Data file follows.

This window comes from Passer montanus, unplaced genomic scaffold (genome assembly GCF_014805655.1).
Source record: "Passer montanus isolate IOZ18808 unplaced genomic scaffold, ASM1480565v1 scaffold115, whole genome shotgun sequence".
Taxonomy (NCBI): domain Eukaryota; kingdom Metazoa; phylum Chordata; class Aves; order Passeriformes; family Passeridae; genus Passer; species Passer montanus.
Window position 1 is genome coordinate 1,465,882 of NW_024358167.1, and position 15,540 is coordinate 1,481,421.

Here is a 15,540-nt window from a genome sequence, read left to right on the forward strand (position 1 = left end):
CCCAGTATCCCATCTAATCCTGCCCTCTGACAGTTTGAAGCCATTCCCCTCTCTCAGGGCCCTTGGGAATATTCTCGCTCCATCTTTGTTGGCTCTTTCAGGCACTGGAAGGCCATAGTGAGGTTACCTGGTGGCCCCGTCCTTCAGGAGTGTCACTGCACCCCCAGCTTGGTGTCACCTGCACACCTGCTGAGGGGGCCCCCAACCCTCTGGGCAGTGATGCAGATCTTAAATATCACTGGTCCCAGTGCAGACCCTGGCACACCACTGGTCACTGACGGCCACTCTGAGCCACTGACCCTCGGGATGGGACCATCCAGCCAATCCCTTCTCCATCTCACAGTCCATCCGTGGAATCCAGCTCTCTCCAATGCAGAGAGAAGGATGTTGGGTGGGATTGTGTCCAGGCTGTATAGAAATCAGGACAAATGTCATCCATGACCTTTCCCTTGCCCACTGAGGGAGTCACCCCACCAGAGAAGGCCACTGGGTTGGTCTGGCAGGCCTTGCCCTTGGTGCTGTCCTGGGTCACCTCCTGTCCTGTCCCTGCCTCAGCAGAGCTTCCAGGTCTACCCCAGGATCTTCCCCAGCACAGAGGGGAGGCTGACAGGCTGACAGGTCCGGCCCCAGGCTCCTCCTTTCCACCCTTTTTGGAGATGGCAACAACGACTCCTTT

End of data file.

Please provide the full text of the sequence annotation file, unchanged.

This window comes from Passer montanus, unplaced genomic scaffold (genome assembly GCF_014805655.1).
Source record: "Passer montanus isolate IOZ18808 unplaced genomic scaffold, ASM1480565v1 scaffold115, whole genome shotgun sequence".
Taxonomy (NCBI): domain Eukaryota; kingdom Metazoa; phylum Chordata; class Aves; order Passeriformes; family Passeridae; genus Passer; species Passer montanus.
Window position 1 is genome coordinate 1,465,882 of NW_024358167.1, and position 15,540 is coordinate 1,481,421.

Here is a 15,540-nt window from a genome sequence, read left to right on the forward strand (position 1 = left end):
CCCAGTATCCCATCTAATCCTGCCCTCTGACAGTTTGAAGCCATTCCCCTCTCTCAGGGCCCTTGGGAATATTCTCGCTCCATCTTTGTTGGCTCTTTCAGGCACTGGAAGGCCATAGTGAGGTTACCTGGTGGCCCCGTCCTTCAGGAGTGTCACTGCACCCCCAGCTTGGTGTCACCTGCACACCTGCTGAGGGGGCCCCCAACCCTCTGGGCAGTGATGCAGATCTTAAATATCACTGGTCCCAGTGCAGACCCTGGCACACCACTGGTCACTGACGGCCACTCTGAGCCACTGACCCTCGGGATGGGACCATCCAGCCAATCCCTTCTCCATCTCACAGTCCATCCGTGGAATCCAGCTCTCTCCAATGCAGAGAGAAGGATGTTGGGTGGGATTGTGTCCAGGCTGTATAGAAATCAGGACAAATGTCATCCATGACCTTTCCCTTGCCCACTGAGGGAGTCACCCCACCAGAGAAGGCCACTGGGTTGGTCTGGCAGGCCTTGCCCTTGGTGCTGTCCTGGGTCACCTCCTGTCCTGTCCCTGCCTCAGCAGAGCTTCCAGGTCTACCCCAGGATCTTCCCCAGCACAGAGGGGAGGCTGACAGGCTGACAGGTCCGGCCCCAGGCTCCTCCTTTCCACCCTTTTTGGAGATGGCAACAACGACTCCTTT